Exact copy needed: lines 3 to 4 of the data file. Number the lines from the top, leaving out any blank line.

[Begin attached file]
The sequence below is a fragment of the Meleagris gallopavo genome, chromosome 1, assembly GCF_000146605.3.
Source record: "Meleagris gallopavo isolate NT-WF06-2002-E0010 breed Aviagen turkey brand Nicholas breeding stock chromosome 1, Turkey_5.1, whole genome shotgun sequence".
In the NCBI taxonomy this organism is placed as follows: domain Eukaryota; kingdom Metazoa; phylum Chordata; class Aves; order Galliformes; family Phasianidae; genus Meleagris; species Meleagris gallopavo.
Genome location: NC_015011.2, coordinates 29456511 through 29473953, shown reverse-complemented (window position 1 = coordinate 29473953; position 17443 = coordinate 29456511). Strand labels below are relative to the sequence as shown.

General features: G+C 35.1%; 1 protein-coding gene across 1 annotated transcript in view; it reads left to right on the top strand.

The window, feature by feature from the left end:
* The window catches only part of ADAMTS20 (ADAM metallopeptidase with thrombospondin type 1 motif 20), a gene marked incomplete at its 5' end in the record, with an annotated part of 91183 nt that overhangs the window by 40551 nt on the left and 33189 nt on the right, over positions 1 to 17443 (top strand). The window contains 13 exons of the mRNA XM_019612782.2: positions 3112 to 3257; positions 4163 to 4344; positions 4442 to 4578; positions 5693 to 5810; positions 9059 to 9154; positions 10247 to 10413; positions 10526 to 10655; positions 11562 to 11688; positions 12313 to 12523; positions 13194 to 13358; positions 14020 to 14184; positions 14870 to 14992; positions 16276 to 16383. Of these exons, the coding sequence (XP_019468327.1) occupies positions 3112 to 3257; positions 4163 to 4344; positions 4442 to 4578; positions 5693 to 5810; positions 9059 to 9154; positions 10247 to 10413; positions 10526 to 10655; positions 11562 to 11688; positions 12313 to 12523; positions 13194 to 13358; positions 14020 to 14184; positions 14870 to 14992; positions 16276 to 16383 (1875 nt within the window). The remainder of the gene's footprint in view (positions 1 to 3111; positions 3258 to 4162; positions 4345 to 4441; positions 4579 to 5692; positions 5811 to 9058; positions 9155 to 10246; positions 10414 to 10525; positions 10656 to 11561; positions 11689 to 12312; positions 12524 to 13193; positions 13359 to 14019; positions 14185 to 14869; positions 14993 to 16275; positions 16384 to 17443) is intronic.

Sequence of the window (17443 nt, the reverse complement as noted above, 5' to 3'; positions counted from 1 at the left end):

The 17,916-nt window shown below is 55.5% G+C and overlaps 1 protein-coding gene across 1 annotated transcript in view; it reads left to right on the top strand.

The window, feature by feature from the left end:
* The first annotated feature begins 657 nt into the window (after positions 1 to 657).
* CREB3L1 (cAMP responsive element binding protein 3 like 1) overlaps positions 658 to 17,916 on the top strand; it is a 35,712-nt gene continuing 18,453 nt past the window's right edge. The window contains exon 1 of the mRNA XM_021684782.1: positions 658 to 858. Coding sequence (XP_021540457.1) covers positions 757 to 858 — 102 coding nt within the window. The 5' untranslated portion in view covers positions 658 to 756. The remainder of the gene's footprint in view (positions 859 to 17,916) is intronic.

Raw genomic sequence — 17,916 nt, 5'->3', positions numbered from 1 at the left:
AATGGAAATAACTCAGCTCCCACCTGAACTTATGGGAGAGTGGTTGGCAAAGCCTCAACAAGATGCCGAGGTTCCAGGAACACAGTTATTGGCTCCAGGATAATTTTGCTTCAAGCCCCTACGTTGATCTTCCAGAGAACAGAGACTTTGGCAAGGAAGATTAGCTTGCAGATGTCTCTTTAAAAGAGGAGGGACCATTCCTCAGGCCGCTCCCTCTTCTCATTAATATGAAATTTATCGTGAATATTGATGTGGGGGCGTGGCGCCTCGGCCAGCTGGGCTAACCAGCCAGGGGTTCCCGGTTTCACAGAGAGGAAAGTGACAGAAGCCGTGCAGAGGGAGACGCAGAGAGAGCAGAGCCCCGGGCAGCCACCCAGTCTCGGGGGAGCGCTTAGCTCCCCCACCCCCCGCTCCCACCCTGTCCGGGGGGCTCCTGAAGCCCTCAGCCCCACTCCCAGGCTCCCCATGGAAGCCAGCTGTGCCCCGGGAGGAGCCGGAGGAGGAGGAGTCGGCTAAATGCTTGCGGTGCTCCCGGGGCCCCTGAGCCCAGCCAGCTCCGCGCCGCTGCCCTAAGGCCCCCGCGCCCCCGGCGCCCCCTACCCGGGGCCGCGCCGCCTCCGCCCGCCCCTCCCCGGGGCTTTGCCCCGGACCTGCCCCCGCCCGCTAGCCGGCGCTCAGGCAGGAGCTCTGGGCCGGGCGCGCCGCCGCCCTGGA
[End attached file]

In the NCBI taxonomy this organism is placed as follows: domain Eukaryota; kingdom Metazoa; phylum Chordata; class Aves; order Galliformes; family Phasianidae; genus Meleagris; species Meleagris gallopavo.
Genome location: NC_015011.2, coordinates 29456511 through 29473953, shown reverse-complemented (window position 1 = coordinate 29473953; position 17443 = coordinate 29456511). Strand labels below are relative to the sequence as shown.